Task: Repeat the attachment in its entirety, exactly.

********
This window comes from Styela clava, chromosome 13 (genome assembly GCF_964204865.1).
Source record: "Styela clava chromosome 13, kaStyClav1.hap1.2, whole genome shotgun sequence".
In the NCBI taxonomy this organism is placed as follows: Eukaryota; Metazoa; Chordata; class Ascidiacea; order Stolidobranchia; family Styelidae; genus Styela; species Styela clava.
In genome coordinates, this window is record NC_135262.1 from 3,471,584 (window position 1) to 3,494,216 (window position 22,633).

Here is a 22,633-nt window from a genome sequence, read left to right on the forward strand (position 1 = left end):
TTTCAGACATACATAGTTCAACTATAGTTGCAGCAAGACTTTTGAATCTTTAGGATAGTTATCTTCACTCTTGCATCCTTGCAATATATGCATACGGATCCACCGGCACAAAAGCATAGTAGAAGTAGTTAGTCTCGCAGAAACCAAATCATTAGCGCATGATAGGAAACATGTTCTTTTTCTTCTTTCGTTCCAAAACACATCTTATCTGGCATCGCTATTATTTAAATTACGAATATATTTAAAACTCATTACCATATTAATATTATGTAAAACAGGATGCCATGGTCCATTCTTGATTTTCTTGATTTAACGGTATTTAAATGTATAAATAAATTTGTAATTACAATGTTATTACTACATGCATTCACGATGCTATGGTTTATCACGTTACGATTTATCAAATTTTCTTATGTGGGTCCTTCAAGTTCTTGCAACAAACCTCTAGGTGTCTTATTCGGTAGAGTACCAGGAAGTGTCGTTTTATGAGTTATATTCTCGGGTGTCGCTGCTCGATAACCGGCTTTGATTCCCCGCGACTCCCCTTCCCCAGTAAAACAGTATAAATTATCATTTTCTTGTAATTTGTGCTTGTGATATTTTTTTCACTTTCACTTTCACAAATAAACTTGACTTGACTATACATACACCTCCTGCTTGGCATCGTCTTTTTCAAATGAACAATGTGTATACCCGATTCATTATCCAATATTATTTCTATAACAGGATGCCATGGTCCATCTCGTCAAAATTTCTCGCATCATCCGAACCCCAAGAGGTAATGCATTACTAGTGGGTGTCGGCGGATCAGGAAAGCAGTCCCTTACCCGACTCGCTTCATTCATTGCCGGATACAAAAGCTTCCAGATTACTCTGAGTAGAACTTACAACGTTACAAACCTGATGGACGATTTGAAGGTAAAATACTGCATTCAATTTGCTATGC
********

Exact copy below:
This window comes from Styela clava, chromosome 13 (genome assembly GCF_964204865.1).
Source record: "Styela clava chromosome 13, kaStyClav1.hap1.2, whole genome shotgun sequence".
In the NCBI taxonomy this organism is placed as follows: Eukaryota; Metazoa; Chordata; class Ascidiacea; order Stolidobranchia; family Styelidae; genus Styela; species Styela clava.
In genome coordinates, this window is record NC_135262.1 from 3,471,584 (window position 1) to 3,494,216 (window position 22,633).

Here is a 22,633-nt window from a genome sequence, read left to right on the forward strand (position 1 = left end):
TTTCAGACATACATAGTTCAACTATAGTTGCAGCAAGACTTTTGAATCTTTAGGATAGTTATCTTCACTCTTGCATCCTTGCAATATATGCATACGGATCCACCGGCACAAAAGCATAGTAGAAGTAGTTAGTCTCGCAGAAACCAAATCATTAGCGCATGATAGGAAACATGTTCTTTTTCTTCTTTCGTTCCAAAACACATCTTATCTGGCATCGCTATTATTTAAATTACGAATATATTTAAAACTCATTACCATATTAATATTATGTAAAACAGGATGCCATGGTCCATTCTTGATTTTCTTGATTTAACGGTATTTAAATGTATAAATAAATTTGTAATTACAATGTTATTACTACATGCATTCACGATGCTATGGTTTATCACGTTACGATTTATCAAATTTTCTTATGTGGGTCCTTCAAGTTCTTGCAACAAACCTCTAGGTGTCTTATTCGGTAGAGTACCAGGAAGTGTCGTTTTATGAGTTATATTCTCGGGTGTCGCTGCTCGATAACCGGCTTTGATTCCCCGCGACTCCCCTTCCCCAGTAAAACAGTATAAATTATCATTTTCTTGTAATTTGTGCTTGTGATATTTTTTTCACTTTCACTTTCACAAATAAACTTGACTTGACTATACATACACCTCCTGCTTGGCATCGTCTTTTTCAAATGAACAATGTGTATACCCGATTCATTATCCAATATTATTTCTATAACAGGATGCCATGGTCCATCTCGTCAAAATTTCTCGCATCATCCGAACCCCAAGAGGTAATGCATTACTAGTGGGTGTCGGCGGATCAGGAAAGCAGTCCCTTACCCGACTCGCTTCATTCATTGCCGGATACAAAAGCTTCCAGATTACTCTGAGTAGAACTTACAACGTTACAAACCTGATGGACGATTTGAAGGTAAAATACTGCATTCAATTTGCTATGC